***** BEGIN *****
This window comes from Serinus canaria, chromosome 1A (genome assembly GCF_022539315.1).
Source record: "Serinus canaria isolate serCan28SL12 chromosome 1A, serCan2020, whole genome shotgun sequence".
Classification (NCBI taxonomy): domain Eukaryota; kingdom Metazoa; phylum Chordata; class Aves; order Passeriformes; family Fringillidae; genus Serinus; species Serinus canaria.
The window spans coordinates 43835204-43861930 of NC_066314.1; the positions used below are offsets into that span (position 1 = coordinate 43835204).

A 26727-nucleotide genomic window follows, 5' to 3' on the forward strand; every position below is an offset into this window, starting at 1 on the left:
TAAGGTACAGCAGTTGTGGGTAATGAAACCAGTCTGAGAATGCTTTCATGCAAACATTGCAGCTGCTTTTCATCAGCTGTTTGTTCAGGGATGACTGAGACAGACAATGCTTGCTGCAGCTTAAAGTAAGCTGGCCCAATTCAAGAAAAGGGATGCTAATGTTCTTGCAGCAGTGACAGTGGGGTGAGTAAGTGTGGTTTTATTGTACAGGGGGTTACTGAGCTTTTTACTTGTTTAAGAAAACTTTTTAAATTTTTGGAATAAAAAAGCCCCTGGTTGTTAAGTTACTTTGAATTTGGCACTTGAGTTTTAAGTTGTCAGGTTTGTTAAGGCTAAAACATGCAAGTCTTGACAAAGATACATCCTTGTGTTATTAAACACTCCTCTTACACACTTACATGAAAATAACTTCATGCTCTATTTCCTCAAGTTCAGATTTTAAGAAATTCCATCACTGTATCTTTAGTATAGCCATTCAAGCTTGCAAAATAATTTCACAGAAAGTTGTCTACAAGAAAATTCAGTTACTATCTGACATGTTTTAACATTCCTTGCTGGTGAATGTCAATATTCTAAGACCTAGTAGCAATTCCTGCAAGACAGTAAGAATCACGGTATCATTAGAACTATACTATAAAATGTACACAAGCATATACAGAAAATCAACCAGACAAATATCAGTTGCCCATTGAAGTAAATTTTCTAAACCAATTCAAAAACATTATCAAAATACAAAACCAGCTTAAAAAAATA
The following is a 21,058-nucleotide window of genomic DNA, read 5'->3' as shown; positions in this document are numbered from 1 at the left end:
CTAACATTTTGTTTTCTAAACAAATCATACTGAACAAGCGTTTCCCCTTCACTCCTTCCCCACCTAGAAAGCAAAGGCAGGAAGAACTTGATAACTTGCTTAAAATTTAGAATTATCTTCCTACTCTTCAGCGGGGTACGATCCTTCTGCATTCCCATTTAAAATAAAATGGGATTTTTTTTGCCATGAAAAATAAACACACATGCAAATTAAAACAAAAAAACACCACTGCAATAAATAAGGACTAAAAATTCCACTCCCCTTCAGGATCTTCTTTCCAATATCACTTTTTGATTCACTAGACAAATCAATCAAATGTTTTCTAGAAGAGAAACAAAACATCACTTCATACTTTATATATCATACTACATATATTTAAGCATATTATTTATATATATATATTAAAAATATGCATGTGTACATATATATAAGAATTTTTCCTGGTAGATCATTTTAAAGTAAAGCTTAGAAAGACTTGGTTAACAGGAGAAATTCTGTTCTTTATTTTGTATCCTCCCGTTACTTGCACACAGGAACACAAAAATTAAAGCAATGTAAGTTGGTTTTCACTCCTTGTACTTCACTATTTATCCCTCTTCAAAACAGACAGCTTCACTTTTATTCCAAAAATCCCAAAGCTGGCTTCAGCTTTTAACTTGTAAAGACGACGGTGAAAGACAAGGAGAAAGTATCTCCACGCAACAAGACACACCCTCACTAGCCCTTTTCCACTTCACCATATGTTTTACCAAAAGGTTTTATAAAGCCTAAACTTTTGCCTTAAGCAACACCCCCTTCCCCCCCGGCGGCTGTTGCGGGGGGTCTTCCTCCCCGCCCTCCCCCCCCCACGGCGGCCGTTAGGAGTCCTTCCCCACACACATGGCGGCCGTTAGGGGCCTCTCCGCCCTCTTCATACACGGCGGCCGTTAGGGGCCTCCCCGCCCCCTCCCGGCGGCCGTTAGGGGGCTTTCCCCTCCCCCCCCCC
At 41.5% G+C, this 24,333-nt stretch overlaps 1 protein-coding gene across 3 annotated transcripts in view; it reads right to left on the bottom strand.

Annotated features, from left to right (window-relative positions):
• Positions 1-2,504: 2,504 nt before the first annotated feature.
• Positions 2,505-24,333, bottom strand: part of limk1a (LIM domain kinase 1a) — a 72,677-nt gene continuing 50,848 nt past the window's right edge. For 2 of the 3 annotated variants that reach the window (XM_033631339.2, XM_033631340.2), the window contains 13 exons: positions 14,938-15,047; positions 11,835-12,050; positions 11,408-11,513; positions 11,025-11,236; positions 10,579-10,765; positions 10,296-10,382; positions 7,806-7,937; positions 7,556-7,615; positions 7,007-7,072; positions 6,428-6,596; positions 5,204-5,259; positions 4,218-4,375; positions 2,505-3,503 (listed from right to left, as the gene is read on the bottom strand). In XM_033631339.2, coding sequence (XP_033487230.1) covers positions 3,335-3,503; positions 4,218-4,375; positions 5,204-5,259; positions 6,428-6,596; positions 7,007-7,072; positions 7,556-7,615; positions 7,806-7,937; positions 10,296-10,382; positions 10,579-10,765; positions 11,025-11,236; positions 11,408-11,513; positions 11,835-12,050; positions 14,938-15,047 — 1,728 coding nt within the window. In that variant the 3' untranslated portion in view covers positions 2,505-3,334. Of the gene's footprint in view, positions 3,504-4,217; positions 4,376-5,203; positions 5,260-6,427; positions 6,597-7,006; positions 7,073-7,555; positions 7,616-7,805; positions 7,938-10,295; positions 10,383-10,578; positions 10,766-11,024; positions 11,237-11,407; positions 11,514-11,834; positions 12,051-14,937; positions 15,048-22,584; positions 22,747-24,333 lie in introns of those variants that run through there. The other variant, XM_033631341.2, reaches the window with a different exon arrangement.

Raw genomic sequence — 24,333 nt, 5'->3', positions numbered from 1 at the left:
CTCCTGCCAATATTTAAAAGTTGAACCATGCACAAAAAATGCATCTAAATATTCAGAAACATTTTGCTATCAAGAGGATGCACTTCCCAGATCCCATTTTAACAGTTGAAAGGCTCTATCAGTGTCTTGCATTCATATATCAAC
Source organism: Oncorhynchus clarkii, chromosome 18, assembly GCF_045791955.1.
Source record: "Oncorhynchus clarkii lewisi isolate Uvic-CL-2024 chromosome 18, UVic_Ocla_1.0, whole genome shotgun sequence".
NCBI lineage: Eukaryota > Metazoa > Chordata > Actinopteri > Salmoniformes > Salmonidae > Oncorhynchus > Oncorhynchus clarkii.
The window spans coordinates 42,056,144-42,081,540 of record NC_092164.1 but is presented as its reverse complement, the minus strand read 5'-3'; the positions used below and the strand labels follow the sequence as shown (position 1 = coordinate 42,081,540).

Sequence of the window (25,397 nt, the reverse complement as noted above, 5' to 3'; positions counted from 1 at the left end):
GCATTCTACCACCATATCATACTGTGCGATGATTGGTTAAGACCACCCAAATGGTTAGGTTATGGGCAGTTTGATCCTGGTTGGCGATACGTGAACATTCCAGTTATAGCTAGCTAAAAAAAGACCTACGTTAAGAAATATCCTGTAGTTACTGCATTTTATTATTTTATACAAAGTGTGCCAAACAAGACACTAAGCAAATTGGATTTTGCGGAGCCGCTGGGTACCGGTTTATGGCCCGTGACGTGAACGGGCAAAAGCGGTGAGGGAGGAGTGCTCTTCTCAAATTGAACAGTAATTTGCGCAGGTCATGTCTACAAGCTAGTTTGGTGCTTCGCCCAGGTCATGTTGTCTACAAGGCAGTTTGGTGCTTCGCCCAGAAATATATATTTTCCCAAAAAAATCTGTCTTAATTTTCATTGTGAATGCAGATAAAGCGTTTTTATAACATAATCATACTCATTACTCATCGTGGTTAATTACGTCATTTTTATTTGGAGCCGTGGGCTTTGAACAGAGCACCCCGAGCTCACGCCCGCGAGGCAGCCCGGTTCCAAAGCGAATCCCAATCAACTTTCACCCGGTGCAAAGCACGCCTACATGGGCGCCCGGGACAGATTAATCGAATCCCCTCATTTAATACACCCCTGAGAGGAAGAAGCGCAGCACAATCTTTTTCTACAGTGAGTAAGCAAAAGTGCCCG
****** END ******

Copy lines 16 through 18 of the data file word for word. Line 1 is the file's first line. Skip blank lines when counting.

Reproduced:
Source record: "Oncorhynchus clarkii lewisi isolate Uvic-CL-2024 chromosome 18, UVic_Ocla_1.0, whole genome shotgun sequence".
NCBI lineage: Eukaryota > Metazoa > Chordata > Actinopteri > Salmoniformes > Salmonidae > Oncorhynchus > Oncorhynchus clarkii.
The window spans coordinates 42,056,144-42,081,540 of record NC_092164.1 but is presented as its reverse complement, the minus strand read 5'-3'; the positions used below and the strand labels follow the sequence as shown (position 1 = coordinate 42,081,540).